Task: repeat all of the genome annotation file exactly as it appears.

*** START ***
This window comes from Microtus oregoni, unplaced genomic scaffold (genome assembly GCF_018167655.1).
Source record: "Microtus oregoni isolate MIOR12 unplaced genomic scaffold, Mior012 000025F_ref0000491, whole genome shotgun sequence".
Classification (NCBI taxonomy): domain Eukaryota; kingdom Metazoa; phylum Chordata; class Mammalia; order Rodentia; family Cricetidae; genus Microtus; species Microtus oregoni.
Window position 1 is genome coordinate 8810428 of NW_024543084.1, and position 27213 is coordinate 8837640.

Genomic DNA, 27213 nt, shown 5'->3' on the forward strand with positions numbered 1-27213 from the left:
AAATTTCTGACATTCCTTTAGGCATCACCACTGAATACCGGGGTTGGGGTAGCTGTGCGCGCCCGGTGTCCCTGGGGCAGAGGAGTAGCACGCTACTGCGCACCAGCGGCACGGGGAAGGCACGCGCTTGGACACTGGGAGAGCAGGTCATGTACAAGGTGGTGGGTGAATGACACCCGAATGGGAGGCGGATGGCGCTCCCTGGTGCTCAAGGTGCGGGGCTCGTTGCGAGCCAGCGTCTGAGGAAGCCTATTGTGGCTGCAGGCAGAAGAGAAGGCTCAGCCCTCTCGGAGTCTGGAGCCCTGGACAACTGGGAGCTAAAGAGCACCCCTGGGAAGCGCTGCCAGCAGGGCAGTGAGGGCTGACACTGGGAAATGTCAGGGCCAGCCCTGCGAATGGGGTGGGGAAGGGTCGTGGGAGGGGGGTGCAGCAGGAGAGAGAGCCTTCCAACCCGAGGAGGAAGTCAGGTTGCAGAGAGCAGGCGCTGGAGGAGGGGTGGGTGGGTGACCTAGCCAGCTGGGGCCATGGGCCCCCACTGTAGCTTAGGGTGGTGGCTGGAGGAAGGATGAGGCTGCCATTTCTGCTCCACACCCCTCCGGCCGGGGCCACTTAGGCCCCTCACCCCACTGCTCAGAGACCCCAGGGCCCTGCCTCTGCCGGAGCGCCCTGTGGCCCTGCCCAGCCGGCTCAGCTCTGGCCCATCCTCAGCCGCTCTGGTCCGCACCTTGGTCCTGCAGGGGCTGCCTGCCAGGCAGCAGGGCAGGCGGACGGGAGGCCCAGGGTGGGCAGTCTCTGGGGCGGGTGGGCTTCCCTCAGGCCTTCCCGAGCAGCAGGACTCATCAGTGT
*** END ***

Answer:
This window comes from Microtus oregoni, unplaced genomic scaffold (genome assembly GCF_018167655.1).
Source record: "Microtus oregoni isolate MIOR12 unplaced genomic scaffold, Mior012 000025F_ref0000491, whole genome shotgun sequence".
Classification (NCBI taxonomy): domain Eukaryota; kingdom Metazoa; phylum Chordata; class Mammalia; order Rodentia; family Cricetidae; genus Microtus; species Microtus oregoni.
Window position 1 is genome coordinate 8810428 of NW_024543084.1, and position 27213 is coordinate 8837640.

Genomic DNA, 27213 nt, shown 5'->3' on the forward strand with positions numbered 1-27213 from the left:
AAATTTCTGACATTCCTTTAGGCATCACCACTGAATACCGGGGTTGGGGTAGCTGTGCGCGCCCGGTGTCCCTGGGGCAGAGGAGTAGCACGCTACTGCGCACCAGCGGCACGGGGAAGGCACGCGCTTGGACACTGGGAGAGCAGGTCATGTACAAGGTGGTGGGTGAATGACACCCGAATGGGAGGCGGATGGCGCTCCCTGGTGCTCAAGGTGCGGGGCTCGTTGCGAGCCAGCGTCTGAGGAAGCCTATTGTGGCTGCAGGCAGAAGAGAAGGCTCAGCCCTCTCGGAGTCTGGAGCCCTGGACAACTGGGAGCTAAAGAGCACCCCTGGGAAGCGCTGCCAGCAGGGCAGTGAGGGCTGACACTGGGAAATGTCAGGGCCAGCCCTGCGAATGGGGTGGGGAAGGGTCGTGGGAGGGGGGTGCAGCAGGAGAGAGAGCCTTCCAACCCGAGGAGGAAGTCAGGTTGCAGAGAGCAGGCGCTGGAGGAGGGGTGGGTGGGTGACCTAGCCAGCTGGGGCCATGGGCCCCCACTGTAGCTTAGGGTGGTGGCTGGAGGAAGGATGAGGCTGCCATTTCTGCTCCACACCCCTCCGGCCGGGGCCACTTAGGCCCCTCACCCCACTGCTCAGAGACCCCAGGGCCCTGCCTCTGCCGGAGCGCCCTGTGGCCCTGCCCAGCCGGCTCAGCTCTGGCCCATCCTCAGCCGCTCTGGTCCGCACCTTGGTCCTGCAGGGGCTGCCTGCCAGGCAGCAGGGCAGGCGGACGGGAGGCCCAGGGTGGGCAGTCTCTGGGGCGGGTGGGCTTCCCTCAGGCCTTCCCGAGCAGCAGGACTCATCAGTGT